The Argentine Supreme Court held that local courts had jurisdiction over these matters

Recently, the Argentine Supreme Court (the “Supreme Court”) decided on two jurisdiction disputes between national and local courts arising in cases related to crimes committed using  the internet (Argentine Supreme Court, “Pavón, Cristian Sebastián”, CCC 66074/2014, November 29, 2016, and “Piccadaci, José Guillermo”, CCC 60569/2015, December 20, 2016).

The first case was related to an investigation on charges of fraud through “phishing”. The person under investigation was suspected of gaining access to a victim’s bank account and transferring funds to his own account. 

The judge in charge of National Criminal Court No. 24 stated that said Court had no jurisdiction to hear the case. The judge referred the case to Court No. 2 of the Lomas de Zamora judicial division, since the bank account from which the funds were transferred was from a branch of a bank located in Monte Grande, Province of Buenos Aires. The local judge, however, found that the case could not be heard there either because the “phishing” operation had been conducted from Canada and the disposal of the funds had occurred outside Court 2’s jurisdiction.

The second case was an investigation on fraudulent sale of transport tickets through a social network. This was conducted by obtaining unauthorized access to the computers of travel agencies using a foreign IP address.

The judge in charge of National Criminal Court No. 25 found that it had no jurisdiction over the case and consequently referred it to the local courts of Río Gallegos. It considered that Río Gallegos was the location of the act under investigation, since the money obtained from the fraudulent sale was placed in a savings account in the branch of a bank located in that city, and since two withdrawals had been made there as well. Conversely, Court No. 1 of Río Gallegos held that it had no jurisdiction over the case. It considered that the national court had acted prematurely, since both the place from which the deposits were made and the moment in which the economic damage was caused were unknown.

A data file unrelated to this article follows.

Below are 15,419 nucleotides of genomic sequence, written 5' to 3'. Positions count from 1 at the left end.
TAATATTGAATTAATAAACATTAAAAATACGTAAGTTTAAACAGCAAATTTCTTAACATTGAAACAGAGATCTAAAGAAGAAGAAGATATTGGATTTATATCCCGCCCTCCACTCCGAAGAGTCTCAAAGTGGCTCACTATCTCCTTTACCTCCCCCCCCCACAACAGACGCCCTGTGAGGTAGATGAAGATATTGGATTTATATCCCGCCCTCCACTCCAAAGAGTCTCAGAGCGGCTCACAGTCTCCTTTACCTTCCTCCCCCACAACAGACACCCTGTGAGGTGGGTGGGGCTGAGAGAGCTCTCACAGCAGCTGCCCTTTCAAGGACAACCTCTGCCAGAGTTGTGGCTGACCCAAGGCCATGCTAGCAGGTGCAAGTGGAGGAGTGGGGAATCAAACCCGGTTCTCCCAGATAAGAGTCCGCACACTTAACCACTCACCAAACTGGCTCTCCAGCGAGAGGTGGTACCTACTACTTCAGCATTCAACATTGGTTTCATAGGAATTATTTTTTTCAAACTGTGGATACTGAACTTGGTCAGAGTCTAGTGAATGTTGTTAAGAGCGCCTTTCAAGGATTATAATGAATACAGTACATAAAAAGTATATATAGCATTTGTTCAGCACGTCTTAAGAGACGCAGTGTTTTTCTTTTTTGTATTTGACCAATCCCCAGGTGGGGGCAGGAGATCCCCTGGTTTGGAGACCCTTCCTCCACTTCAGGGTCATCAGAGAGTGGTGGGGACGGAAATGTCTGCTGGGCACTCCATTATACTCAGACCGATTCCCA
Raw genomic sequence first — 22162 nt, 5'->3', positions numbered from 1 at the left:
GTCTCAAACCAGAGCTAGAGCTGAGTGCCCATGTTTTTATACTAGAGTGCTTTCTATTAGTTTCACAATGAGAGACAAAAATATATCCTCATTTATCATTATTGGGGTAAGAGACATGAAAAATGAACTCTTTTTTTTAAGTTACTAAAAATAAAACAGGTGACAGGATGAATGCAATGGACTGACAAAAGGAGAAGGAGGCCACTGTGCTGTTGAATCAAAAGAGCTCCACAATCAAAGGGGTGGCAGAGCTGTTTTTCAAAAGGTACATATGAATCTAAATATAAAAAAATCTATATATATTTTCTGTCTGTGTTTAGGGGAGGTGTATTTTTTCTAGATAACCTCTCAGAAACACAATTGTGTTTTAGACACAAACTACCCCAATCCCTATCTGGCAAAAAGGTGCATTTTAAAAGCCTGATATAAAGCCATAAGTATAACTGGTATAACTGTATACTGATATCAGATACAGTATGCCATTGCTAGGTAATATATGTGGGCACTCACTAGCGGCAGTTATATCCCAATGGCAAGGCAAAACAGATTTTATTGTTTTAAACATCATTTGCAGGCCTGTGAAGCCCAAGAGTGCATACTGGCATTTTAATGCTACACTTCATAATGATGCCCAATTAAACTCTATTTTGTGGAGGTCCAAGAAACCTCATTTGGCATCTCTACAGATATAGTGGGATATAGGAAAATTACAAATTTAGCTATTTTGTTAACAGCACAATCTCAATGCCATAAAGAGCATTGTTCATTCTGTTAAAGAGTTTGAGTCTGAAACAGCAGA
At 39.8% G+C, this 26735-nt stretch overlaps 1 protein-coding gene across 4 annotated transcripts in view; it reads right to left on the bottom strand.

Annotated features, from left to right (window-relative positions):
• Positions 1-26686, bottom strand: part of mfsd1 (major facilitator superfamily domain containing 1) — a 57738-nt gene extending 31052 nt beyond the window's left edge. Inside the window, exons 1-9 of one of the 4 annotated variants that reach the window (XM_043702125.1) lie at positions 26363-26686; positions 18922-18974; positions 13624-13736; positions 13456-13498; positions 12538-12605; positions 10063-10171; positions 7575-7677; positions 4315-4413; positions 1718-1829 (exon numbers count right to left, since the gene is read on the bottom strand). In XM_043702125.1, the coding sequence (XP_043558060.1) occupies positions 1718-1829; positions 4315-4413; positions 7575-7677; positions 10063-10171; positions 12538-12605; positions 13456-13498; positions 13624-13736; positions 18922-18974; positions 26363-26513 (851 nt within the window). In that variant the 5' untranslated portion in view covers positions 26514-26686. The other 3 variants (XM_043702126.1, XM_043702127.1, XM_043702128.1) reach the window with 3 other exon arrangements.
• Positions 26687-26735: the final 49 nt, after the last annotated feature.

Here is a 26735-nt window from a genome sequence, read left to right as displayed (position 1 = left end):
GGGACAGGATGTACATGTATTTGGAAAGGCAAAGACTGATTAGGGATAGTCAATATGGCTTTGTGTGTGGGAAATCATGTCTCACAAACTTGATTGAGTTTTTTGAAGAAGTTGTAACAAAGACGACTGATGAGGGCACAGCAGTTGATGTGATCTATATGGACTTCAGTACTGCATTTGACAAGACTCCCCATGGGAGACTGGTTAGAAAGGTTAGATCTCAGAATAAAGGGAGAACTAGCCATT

The cases were submitted to the Supreme Court. In both, the Attorney General found that the local courts had jurisdiction, based on the need for procedural efficiency and on the places in which the relevant actions occurred. Moreover, it stated that many relevant facts were still unknown and that the crimes had probably been conducted using connections abroad which were simulated. It concluded that the local courts should continue the investigations, based on the known facts which had occurred within their jurisdiction.

The Supreme Court referred to the grounds laid out by the Attorney General, and determined that the local courts had jurisdiction in both cases.